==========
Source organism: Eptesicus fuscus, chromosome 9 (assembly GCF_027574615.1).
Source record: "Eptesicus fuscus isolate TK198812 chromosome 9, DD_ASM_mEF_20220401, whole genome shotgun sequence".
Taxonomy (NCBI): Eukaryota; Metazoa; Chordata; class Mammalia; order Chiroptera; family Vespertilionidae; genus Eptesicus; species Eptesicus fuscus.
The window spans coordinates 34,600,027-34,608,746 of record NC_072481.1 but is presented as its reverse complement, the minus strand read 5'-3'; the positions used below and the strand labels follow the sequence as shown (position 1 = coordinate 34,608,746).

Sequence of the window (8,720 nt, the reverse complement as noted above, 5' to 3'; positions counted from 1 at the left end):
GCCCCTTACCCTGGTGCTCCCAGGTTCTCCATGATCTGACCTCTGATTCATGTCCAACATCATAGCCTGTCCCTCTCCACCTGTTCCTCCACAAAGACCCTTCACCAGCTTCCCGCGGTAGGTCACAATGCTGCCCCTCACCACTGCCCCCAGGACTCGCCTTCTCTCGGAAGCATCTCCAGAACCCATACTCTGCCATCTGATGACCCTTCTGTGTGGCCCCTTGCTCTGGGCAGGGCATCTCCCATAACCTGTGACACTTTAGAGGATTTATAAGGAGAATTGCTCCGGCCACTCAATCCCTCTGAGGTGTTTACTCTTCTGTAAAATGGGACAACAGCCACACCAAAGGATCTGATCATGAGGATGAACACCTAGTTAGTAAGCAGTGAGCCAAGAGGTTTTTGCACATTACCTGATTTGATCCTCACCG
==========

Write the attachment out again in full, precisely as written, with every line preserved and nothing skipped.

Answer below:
Source organism: Eptesicus fuscus, chromosome 9 (assembly GCF_027574615.1).
Source record: "Eptesicus fuscus isolate TK198812 chromosome 9, DD_ASM_mEF_20220401, whole genome shotgun sequence".
Taxonomy (NCBI): Eukaryota; Metazoa; Chordata; class Mammalia; order Chiroptera; family Vespertilionidae; genus Eptesicus; species Eptesicus fuscus.
The window spans coordinates 34,600,027-34,608,746 of record NC_072481.1 but is presented as its reverse complement, the minus strand read 5'-3'; the positions used below and the strand labels follow the sequence as shown (position 1 = coordinate 34,608,746).

Sequence of the window (8,720 nt, the reverse complement as noted above, 5' to 3'; positions counted from 1 at the left end):
GCCCCTTACCCTGGTGCTCCCAGGTTCTCCATGATCTGACCTCTGATTCATGTCCAACATCATAGCCTGTCCCTCTCCACCTGTTCCTCCACAAAGACCCTTCACCAGCTTCCCGCGGTAGGTCACAATGCTGCCCCTCACCACTGCCCCCAGGACTCGCCTTCTCTCGGAAGCATCTCCAGAACCCATACTCTGCCATCTGATGACCCTTCTGTGTGGCCCCTTGCTCTGGGCAGGGCATCTCCCATAACCTGTGACACTTTAGAGGATTTATAAGGAGAATTGCTCCGGCCACTCAATCCCTCTGAGGTGTTTACTCTTCTGTAAAATGGGACAACAGCCACACCAAAGGATCTGATCATGAGGATGAACACCTAGTTAGTAAGCAGTGAGCCAAGAGGTTTTTGCACATTACCTGATTTGATCCTCACCG